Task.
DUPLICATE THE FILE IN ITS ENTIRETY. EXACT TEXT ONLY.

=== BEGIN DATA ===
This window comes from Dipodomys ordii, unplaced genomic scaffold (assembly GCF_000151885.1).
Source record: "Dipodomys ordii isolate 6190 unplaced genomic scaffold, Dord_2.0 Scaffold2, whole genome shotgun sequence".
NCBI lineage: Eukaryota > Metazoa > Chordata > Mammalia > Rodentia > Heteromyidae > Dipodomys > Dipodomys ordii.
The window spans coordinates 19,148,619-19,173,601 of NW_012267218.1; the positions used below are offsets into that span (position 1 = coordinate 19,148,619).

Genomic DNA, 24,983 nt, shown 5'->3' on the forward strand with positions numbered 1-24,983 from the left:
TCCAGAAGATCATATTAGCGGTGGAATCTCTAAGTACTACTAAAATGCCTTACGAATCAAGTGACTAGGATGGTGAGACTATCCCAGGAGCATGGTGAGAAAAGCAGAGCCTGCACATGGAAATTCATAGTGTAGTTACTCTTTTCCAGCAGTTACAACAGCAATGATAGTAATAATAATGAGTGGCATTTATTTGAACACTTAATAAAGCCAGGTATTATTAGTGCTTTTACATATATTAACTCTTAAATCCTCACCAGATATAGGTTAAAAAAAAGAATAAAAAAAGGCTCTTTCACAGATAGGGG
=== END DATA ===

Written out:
This window comes from Dipodomys ordii, unplaced genomic scaffold (assembly GCF_000151885.1).
Source record: "Dipodomys ordii isolate 6190 unplaced genomic scaffold, Dord_2.0 Scaffold2, whole genome shotgun sequence".
NCBI lineage: Eukaryota > Metazoa > Chordata > Mammalia > Rodentia > Heteromyidae > Dipodomys > Dipodomys ordii.
The window spans coordinates 19,148,619-19,173,601 of NW_012267218.1; the positions used below are offsets into that span (position 1 = coordinate 19,148,619).

Genomic DNA, 24,983 nt, shown 5'->3' on the forward strand with positions numbered 1-24,983 from the left:
TCCAGAAGATCATATTAGCGGTGGAATCTCTAAGTACTACTAAAATGCCTTACGAATCAAGTGACTAGGATGGTGAGACTATCCCAGGAGCATGGTGAGAAAAGCAGAGCCTGCACATGGAAATTCATAGTGTAGTTACTCTTTTCCAGCAGTTACAACAGCAATGATAGTAATAATAATGAGTGGCATTTATTTGAACACTTAATAAAGCCAGGTATTATTAGTGCTTTTACATATATTAACTCTTAAATCCTCACCAGATATAGGTTAAAAAAAAGAATAAAAAAAGGCTCTTTCACAGATAGGGG